Inspired by an actor friend who bemoaned the lack of gutsy wartime roles for women, playwright Tristan Bernays picked Boudica as the perfect subject for a play steeped in violence and gore.

There's enough original source material to place her in ancient Britain – an Icenian queen who battled Roman rule and was killed around 60 AD. But there are also plenty of huge gaps, allowing Bernays to weave a historical fiction into this epic, blood-soaked spectacle at the Globe.

Bernays' writing is beautifully clear and disciplined. And with gods, battles, warriors and a stage awash with blood, Eleanor Rhode's production is a thrilling, challenging and thoroughly disturbing examination of one of Britain's bloodiest – and feistiest – patriots.

Gina McKee is on a slow simmer as the vengeance-driven queen. From the ragged but upright figure who comes to claim her inheritance from the incredulous Romans, she morphs into a warrior who unites enemy tribes to strike back at the conquerors. McKee has plenty of shrewd, wiry toughness as a commander of men and a pragmatist who'll torch cities and see children killed.

But what McKee also captures so tenderly is Boudica's fierce, uncompromising love for her two 'darling daughters' – a devotion that outweighs every consideration of policy, estranges her allies and ultimately loses the war. Truly, a mother's place is in the wrong.

She is joined by an outstanding cast. Abraham Popoola radiates power and arrogance as bad-boy ally Badvoc, while Forbes Masson as Cunobeline holds the fragile alliance together with a winning mix of tact and charm.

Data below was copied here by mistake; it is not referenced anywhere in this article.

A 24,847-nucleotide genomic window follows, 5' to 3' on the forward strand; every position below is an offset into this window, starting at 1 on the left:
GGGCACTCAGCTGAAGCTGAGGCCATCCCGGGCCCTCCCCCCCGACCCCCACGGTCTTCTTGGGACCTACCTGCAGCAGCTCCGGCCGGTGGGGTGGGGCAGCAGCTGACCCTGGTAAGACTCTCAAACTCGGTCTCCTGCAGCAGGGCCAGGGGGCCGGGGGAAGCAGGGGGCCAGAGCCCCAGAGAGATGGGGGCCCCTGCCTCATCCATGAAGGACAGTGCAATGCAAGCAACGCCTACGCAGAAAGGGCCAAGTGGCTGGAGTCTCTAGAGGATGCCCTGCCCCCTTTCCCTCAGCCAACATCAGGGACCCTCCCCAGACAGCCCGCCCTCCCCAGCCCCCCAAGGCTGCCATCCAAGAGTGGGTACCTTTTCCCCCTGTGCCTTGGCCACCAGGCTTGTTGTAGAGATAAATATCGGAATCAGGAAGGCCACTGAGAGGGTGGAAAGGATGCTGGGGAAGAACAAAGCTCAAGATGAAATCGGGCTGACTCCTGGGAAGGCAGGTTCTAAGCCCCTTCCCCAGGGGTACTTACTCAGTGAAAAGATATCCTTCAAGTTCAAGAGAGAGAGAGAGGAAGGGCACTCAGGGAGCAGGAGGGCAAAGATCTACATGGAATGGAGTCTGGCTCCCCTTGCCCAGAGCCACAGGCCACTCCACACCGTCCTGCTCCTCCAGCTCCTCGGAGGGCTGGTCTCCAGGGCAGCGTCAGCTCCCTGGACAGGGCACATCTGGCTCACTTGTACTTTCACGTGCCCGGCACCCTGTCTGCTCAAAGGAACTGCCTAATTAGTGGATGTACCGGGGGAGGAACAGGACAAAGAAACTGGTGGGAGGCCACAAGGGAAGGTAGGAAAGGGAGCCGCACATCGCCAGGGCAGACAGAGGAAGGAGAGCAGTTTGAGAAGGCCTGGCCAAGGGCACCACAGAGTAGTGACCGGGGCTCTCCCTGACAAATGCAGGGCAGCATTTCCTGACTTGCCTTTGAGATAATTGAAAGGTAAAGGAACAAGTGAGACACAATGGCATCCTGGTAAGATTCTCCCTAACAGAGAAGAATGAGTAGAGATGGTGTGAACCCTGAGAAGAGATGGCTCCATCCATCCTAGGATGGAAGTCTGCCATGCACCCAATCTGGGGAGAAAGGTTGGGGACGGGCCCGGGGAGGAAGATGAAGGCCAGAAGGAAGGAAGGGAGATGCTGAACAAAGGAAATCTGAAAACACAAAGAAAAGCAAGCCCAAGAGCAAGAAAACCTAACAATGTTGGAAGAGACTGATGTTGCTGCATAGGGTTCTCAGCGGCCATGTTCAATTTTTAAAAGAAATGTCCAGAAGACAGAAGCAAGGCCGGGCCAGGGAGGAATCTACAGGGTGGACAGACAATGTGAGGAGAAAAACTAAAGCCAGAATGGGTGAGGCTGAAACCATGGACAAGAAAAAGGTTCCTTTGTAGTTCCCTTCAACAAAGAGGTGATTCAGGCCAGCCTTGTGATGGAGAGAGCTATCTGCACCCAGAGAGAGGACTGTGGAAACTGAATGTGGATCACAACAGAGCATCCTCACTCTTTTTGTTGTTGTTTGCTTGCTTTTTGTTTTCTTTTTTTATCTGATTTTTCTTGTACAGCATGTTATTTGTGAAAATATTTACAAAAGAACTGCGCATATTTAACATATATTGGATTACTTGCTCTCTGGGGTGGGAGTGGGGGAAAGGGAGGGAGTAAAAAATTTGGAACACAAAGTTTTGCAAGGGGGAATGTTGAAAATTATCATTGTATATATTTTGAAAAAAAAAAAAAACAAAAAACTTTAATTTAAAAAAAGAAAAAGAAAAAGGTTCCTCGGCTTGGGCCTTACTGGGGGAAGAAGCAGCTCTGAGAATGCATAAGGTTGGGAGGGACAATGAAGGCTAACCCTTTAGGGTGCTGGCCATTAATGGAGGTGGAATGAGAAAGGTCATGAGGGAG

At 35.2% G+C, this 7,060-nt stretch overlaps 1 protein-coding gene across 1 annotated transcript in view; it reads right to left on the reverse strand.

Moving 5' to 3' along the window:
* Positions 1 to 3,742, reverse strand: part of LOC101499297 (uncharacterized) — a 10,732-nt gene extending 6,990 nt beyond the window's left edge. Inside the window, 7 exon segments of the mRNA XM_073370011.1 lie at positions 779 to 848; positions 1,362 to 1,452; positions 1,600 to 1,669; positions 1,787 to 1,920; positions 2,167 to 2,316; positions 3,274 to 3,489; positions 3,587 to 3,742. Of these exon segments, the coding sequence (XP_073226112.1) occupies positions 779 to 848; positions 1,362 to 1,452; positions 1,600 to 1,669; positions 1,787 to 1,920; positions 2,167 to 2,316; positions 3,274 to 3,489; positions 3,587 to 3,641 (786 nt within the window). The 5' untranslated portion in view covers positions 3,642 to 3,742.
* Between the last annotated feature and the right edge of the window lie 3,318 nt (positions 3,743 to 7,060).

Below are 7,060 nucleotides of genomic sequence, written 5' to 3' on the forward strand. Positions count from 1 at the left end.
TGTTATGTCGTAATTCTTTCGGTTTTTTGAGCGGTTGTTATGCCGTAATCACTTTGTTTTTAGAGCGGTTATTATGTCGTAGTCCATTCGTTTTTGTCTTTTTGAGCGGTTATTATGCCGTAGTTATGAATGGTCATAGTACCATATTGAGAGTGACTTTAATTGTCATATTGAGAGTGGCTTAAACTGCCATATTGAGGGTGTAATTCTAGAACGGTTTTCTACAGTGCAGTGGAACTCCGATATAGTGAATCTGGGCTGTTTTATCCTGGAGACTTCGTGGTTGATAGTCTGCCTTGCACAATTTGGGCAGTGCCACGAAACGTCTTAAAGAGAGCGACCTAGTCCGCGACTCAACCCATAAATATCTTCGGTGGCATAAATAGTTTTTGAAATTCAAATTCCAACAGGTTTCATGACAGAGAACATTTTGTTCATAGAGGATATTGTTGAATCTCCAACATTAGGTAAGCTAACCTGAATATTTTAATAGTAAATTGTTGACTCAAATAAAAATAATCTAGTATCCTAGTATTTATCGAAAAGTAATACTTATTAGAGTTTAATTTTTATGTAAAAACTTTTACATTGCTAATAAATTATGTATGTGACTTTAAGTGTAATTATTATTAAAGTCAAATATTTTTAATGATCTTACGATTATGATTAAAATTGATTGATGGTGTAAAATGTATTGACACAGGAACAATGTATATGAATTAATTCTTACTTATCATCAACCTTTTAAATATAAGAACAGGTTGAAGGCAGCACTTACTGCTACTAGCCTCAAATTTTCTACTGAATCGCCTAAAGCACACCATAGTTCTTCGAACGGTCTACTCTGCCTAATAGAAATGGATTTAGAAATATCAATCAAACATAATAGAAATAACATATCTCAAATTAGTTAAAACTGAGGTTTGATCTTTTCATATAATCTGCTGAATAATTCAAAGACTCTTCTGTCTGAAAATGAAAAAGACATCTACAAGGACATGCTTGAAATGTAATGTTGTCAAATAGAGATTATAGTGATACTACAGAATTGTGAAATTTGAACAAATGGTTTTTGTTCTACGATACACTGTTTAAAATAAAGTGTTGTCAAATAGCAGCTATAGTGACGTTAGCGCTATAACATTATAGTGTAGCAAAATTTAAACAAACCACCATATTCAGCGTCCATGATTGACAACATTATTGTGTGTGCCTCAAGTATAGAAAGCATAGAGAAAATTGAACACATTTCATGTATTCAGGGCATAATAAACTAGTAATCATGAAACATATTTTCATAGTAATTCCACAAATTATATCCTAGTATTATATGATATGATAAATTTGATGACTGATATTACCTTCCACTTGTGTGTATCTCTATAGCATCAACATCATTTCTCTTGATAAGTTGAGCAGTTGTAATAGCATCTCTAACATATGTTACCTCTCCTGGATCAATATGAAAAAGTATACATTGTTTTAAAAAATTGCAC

The jealous rivalry and sisterly devotion of twins is delivered with skill and passion by Natalie Simpson and Joan Iyiola as Blodwynn and Alonna. Suetonius, the Roman soldier, is given gravitas and cunning by Clifford Samuel, and the show is opened with huge aplomb by Anna-Maria Nabirye's Andraste.

Rhode uses every possibility offered by the Globe's space to create a sense of scale, aided by Tom Piper's magnificent set with its huge, gilded wooden planks that move to create fortresses, woodlands – and the humiliating whipping post that begins Boudica's bitter battle.

Musicians Louise Anna Duggan and Calie Hough create a thrilling score with their dual drum kits. And Cunobeline taking the mic and launching into The Clash classic "London Calling", complete with dancing and a stadium-standard light show (designed by Malcolm Rippeth), is a thrilling and entirely uplifting moment that's met with roars of crowd approval, ditto "I Fought the Law". In fact if McKee felt like it, she could very easily add "I'm Every Woman" to the encore.

She is a valiant, loyal, principled queen with right on her side. In fact, a woman you would follow into battle…

Boudica runs at Shakespeare's Globe until 1 October.